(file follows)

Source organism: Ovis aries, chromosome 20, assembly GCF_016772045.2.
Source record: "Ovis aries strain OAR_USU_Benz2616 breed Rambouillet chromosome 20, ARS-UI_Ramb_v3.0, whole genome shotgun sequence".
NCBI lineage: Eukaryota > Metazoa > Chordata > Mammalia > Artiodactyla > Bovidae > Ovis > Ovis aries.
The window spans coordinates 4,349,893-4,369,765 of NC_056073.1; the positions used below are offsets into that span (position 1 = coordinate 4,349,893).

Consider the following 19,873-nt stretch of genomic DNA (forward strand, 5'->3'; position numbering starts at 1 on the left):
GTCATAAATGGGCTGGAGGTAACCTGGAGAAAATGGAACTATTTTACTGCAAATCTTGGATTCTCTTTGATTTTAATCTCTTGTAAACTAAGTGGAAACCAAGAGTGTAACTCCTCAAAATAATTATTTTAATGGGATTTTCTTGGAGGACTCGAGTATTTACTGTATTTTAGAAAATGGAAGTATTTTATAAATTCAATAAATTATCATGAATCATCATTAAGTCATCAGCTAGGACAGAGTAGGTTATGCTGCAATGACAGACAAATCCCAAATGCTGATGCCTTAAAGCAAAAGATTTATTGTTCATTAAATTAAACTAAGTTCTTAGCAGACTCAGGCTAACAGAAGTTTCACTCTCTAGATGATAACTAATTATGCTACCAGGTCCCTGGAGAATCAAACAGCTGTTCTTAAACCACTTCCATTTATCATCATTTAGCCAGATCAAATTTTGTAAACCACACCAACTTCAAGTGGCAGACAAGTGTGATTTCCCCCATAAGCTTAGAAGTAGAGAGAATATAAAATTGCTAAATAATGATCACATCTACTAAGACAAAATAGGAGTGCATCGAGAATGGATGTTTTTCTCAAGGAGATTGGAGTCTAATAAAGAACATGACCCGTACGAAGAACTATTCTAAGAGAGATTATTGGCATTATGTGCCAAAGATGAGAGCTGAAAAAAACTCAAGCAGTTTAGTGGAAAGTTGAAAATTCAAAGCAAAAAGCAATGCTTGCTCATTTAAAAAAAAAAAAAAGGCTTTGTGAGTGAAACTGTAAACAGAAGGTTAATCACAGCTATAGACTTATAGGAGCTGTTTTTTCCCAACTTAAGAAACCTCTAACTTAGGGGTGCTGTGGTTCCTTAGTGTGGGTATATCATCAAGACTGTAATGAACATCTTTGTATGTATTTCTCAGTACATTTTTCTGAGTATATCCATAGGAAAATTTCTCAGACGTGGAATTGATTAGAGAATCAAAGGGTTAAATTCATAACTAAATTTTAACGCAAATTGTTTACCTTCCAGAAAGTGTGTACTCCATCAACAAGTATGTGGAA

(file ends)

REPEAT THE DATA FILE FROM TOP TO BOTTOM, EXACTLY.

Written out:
Source organism: Ovis aries, chromosome 20, assembly GCF_016772045.2.
Source record: "Ovis aries strain OAR_USU_Benz2616 breed Rambouillet chromosome 20, ARS-UI_Ramb_v3.0, whole genome shotgun sequence".
NCBI lineage: Eukaryota > Metazoa > Chordata > Mammalia > Artiodactyla > Bovidae > Ovis > Ovis aries.
The window spans coordinates 4,349,893-4,369,765 of NC_056073.1; the positions used below are offsets into that span (position 1 = coordinate 4,349,893).

Consider the following 19,873-nt stretch of genomic DNA (forward strand, 5'->3'; position numbering starts at 1 on the left):
GTCATAAATGGGCTGGAGGTAACCTGGAGAAAATGGAACTATTTTACTGCAAATCTTGGATTCTCTTTGATTTTAATCTCTTGTAAACTAAGTGGAAACCAAGAGTGTAACTCCTCAAAATAATTATTTTAATGGGATTTTCTTGGAGGACTCGAGTATTTACTGTATTTTAGAAAATGGAAGTATTTTATAAATTCAATAAATTATCATGAATCATCATTAAGTCATCAGCTAGGACAGAGTAGGTTATGCTGCAATGACAGACAAATCCCAAATGCTGATGCCTTAAAGCAAAAGATTTATTGTTCATTAAATTAAACTAAGTTCTTAGCAGACTCAGGCTAACAGAAGTTTCACTCTCTAGATGATAACTAATTATGCTACCAGGTCCCTGGAGAATCAAACAGCTGTTCTTAAACCACTTCCATTTATCATCATTTAGCCAGATCAAATTTTGTAAACCACACCAACTTCAAGTGGCAGACAAGTGTGATTTCCCCCATAAGCTTAGAAGTAGAGAGAATATAAAATTGCTAAATAATGATCACATCTACTAAGACAAAATAGGAGTGCATCGAGAATGGATGTTTTTCTCAAGGAGATTGGAGTCTAATAAAGAACATGACCCGTACGAAGAACTATTCTAAGAGAGATTATTGGCATTATGTGCCAAAGATGAGAGCTGAAAAAAACTCAAGCAGTTTAGTGGAAAGTTGAAAATTCAAAGCAAAAAGCAATGCTTGCTCATTTAAAAAAAAAAAAAAGGCTTTGTGAGTGAAACTGTAAACAGAAGGTTAATCACAGCTATAGACTTATAGGAGCTGTTTTTTCCCAACTTAAGAAACCTCTAACTTAGGGGTGCTGTGGTTCCTTAGTGTGGGTATATCATCAAGACTGTAATGAACATCTTTGTATGTATTTCTCAGTACATTTTTCTGAGTATATCCATAGGAAAATTTCTCAGACGTGGAATTGATTAGAGAATCAAAGGGTTAAATTCATAACTAAATTTTAACGCAAATTGTTTACCTTCCAGAAAGTGTGTACTCCATCAACAAGTATGTGGAA